Justin C., here…


Have you ever watched a performance and found the actor’s appearance so far out of prior context that all you can do is halt the movie and consult IMDB in order to determine exactly where you’ve seen this individual before? This was my situation with the thriller LEVEL UP.

After checking the bio for Josh Bowman, the movie’s lead, I determined that it was more than just the beard making him unrecognizable. It was also the return to his native British accent, when I was more familiar seeing him as a clean-shaven American aristocrat on the ABC series, Revenge.


In LEVEL UP, he’s playing a slightly shlubby Brit named Matt who can’t quite determine what he wants to do with his life beyond playing video games and having beers with a friend. Somehow, he still has the love of a good woman and when said woman is kidnapped, he’s forced to get off the couch when the kidnappers instruct him to deliver a package to guarantee her safe return.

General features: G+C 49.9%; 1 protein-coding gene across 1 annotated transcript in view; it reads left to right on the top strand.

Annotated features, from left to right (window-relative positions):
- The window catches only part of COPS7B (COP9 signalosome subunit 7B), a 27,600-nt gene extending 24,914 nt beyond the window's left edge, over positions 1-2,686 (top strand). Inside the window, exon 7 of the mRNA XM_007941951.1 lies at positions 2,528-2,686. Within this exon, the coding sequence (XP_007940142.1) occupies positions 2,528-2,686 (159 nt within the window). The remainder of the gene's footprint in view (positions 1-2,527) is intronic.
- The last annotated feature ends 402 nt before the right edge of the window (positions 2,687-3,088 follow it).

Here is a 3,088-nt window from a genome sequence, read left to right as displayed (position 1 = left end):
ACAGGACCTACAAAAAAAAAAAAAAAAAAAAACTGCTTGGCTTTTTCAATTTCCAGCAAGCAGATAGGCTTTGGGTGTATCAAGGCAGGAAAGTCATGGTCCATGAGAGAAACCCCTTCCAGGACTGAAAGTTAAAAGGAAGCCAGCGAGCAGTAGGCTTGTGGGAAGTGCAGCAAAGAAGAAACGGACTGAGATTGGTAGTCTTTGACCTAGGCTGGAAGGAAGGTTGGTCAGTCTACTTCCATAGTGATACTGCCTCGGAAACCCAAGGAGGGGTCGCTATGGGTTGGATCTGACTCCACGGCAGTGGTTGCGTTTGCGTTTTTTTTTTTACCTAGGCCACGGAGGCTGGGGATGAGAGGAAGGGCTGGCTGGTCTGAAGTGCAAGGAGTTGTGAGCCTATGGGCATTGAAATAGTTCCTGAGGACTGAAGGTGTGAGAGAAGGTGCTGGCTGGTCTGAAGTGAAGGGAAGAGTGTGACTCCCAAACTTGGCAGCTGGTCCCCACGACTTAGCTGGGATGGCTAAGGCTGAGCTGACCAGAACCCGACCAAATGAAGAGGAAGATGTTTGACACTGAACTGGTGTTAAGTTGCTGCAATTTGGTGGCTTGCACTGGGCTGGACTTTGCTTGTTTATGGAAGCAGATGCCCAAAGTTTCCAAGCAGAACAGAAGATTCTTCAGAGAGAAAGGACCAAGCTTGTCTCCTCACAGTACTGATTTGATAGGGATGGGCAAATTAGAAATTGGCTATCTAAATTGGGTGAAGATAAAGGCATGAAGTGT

Danger lurks around every corner, and nothing is quite as it seems. How much of the world Matt’s been thrown into is even real? Who knows? Who cares?

It’s a premise tried and true, the idea that an unknown evil entity directs an unwitting pawn into risky situations. There are shades of David Fincher’s The Game, as well as Ron Howard’s Ransom, though Level Up never quite seems to rise to the same “level,” if you will. The movie’s title would imply a parallel between Matt’s penchant for video games (first-person shooters, to be precise) and the real world, but the point is never really driven home.


The film’s biggest flaw is that we’re focused on a single character for much of it, but that character never becomes three-dimensional. More often than not, Matt is simply a prop for taking punishment from random attackers. After a while, you’ll begin to wonder how many shots to the head one person can take and still continue to function properly.

In the end, any successful film of this nature would rely on one of two different paths. There’s either a twist at the end big enough to make everything that preceded it worthwhile, or the end can remain nebulous because the journey was so much fun that the finish hardly matters. Unfortunately, Level Up chooses something in between, but the final reveal isn’t enough to make up for all the standard fare that’s come before.

-Justin Cline

My advice: stick with your video games. You’ll find more substance there.

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